Labor remains a concern for asset managers

WASHINGTON—Asset managers gathered here at the Marriott Marquis Washington, DC to discuss the latest issues facing the hospitality industry at the Hospitality Asset Managers Association (HAMA) Spring Conference.

Source: HAMA Spring 2019 Industry Outlook Survey

“The HAMA conference included the perspective of owners, investors and brands, and their view of markets and the current trend and potential of future entity consolidation,” said Tim Dick, SVP of HotelAve and the 2019 president of HAMA. “We also heard from ISHC and HAMA representatives on the most recent CapEx study, which once again indicated that reserve for replacement continues to be underfunded, causing some delays in renovation and, oftentimes, recapitalization to accommodate the expense of refurbishment.”

At the conference, Aran Ryan, director of lodging analytics, Tourism Economics, an Oxford Economics company, updated attendees on the company’s economic forecast; and social media expert Ari Greenberg, president, BCV, and Brian Crawford, EVP of government affairs, American Hotel & Lodging Association (AHLA), provided their perspectives on industry issues.

HAMA also released the results of the latest survey of its members on issues facing hospitality. “The survey supports the discussion, concerns and risks as identified by the participants, particularly as it relates to labor issues—availability and costs,” said Dick. “Most of the survey respondents do not see any change from the previous year with regard to growth projections, but respondents do increasingly think that the months remaining in the RevPAR growth cycle have grown in the ‘less than six months left’ category—which indicates near-term risk for RevPAR growth.”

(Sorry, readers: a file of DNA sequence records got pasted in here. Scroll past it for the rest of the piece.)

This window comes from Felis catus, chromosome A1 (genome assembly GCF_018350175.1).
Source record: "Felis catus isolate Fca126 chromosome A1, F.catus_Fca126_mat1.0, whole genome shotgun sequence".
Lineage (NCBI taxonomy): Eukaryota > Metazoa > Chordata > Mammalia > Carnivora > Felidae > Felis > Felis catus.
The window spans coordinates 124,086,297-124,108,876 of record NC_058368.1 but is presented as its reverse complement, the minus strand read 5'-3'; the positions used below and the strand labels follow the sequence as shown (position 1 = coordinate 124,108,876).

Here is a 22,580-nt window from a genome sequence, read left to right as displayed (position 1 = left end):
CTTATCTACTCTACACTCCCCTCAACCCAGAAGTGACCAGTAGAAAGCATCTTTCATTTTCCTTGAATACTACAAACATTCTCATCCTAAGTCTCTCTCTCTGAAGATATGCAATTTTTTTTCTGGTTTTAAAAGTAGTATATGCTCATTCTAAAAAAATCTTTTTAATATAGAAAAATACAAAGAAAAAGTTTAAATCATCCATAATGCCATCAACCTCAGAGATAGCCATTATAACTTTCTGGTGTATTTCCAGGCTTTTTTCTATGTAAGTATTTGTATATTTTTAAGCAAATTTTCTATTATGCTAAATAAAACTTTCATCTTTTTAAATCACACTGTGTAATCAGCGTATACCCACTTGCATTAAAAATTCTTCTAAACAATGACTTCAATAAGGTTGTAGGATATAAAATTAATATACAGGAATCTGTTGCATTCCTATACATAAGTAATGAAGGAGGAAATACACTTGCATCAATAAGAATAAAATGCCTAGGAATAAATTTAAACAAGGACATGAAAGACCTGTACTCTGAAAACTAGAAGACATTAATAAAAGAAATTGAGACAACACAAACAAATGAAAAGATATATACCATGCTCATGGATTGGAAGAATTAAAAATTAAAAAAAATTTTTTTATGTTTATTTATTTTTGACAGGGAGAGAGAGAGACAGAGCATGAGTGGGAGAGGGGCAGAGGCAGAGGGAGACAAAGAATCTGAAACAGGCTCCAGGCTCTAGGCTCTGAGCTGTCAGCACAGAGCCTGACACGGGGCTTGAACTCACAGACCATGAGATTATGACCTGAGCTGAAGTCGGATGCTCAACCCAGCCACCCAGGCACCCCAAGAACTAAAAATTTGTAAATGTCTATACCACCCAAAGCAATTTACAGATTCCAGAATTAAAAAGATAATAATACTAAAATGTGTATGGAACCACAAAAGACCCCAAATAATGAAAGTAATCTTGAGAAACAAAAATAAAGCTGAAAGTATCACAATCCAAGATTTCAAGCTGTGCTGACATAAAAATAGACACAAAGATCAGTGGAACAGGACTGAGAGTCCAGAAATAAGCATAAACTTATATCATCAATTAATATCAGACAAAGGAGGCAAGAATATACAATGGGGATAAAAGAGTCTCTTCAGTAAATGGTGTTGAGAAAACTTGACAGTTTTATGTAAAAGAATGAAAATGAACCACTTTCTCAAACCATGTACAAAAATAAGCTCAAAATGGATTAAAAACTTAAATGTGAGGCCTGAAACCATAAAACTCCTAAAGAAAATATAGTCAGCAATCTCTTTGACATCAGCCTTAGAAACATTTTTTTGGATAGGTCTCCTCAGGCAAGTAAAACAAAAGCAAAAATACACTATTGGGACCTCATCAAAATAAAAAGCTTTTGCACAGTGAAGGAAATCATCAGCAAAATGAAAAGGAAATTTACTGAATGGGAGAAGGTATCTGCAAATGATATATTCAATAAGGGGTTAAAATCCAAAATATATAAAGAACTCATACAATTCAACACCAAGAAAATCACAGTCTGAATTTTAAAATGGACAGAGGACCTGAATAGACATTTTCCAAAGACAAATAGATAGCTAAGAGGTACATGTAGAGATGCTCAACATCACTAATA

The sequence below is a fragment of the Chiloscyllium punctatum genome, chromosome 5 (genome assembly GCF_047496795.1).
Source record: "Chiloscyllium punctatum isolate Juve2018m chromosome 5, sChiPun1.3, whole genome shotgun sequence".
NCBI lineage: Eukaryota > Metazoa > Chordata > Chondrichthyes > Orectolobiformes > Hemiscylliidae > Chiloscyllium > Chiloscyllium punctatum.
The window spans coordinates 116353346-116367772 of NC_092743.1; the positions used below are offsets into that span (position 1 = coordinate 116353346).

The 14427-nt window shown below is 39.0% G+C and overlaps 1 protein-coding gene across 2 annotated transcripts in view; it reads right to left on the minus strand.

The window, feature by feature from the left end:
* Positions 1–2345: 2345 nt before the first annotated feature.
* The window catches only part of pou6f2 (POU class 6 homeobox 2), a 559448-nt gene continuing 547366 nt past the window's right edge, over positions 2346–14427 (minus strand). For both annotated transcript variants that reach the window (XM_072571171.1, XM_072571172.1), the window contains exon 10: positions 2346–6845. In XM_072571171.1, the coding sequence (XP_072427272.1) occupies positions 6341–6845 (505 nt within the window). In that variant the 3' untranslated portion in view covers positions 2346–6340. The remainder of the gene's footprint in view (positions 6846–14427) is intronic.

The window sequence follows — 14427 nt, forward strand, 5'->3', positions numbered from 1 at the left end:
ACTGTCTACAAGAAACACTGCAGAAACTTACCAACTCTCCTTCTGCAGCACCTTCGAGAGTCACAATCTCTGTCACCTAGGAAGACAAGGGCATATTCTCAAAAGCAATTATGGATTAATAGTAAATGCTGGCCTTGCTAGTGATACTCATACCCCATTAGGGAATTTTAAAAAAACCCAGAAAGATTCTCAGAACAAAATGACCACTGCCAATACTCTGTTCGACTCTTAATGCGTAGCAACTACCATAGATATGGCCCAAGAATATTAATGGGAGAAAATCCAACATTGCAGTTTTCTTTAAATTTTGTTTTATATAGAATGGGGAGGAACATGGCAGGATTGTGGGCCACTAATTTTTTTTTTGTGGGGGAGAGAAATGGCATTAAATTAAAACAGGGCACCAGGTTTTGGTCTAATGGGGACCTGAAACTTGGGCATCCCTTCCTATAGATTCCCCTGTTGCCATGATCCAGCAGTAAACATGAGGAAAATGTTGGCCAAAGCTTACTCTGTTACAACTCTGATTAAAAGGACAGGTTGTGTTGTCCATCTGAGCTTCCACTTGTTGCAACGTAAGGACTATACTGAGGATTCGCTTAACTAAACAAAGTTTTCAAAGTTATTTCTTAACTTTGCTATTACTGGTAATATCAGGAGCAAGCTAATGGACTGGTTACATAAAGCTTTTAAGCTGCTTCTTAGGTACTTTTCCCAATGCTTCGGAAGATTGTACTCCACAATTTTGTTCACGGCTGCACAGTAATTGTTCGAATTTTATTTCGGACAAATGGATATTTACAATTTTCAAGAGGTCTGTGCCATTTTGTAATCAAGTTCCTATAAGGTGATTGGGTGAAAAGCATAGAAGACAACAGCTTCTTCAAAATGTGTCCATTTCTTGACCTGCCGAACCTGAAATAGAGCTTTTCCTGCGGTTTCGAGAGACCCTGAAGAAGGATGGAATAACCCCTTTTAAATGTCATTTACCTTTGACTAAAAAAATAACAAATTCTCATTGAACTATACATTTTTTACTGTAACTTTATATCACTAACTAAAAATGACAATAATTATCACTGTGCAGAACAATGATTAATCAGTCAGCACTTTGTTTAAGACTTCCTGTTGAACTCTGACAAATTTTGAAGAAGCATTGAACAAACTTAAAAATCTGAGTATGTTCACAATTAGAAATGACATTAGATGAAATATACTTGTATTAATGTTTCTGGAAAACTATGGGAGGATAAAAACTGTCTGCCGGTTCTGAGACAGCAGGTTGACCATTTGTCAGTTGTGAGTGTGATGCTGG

When asked which trends they are concerned about negatively affecting their portfolios’ results in the next three years, more than 50% of respondents said labor costs. “Labor continues to be an issue for the hospitality industry,” he said. “This includes both the lack of skilled and qualified labor at all levels and the rising cost of labor.”

Supply growth (20%) and health of the U.S. economy (15.56%) were the other two top concerns. 

When asked about those OTA commissions, nearly 87% of respondents said that hotels are “winning and we are seeing the impact on our financials,” “winning, I think, although the benefit is not fully felt” or “maintaining.”

Dick said he was surprised that “an increasing number of respondents think that the battle over OTA commissions is being won. Since there hasn’t been significant change, one would think that the survey would indicate no change or maintaining.”

When it comes to immediate investment plans, one-third of respondents plan to dispose of properties, while nearly 28% are pursuing acquisition opportunities. Despite this, a majority of respondents (56.67%) indicated that the RevPAR growth cycle has seven to 18 months remaining. HB

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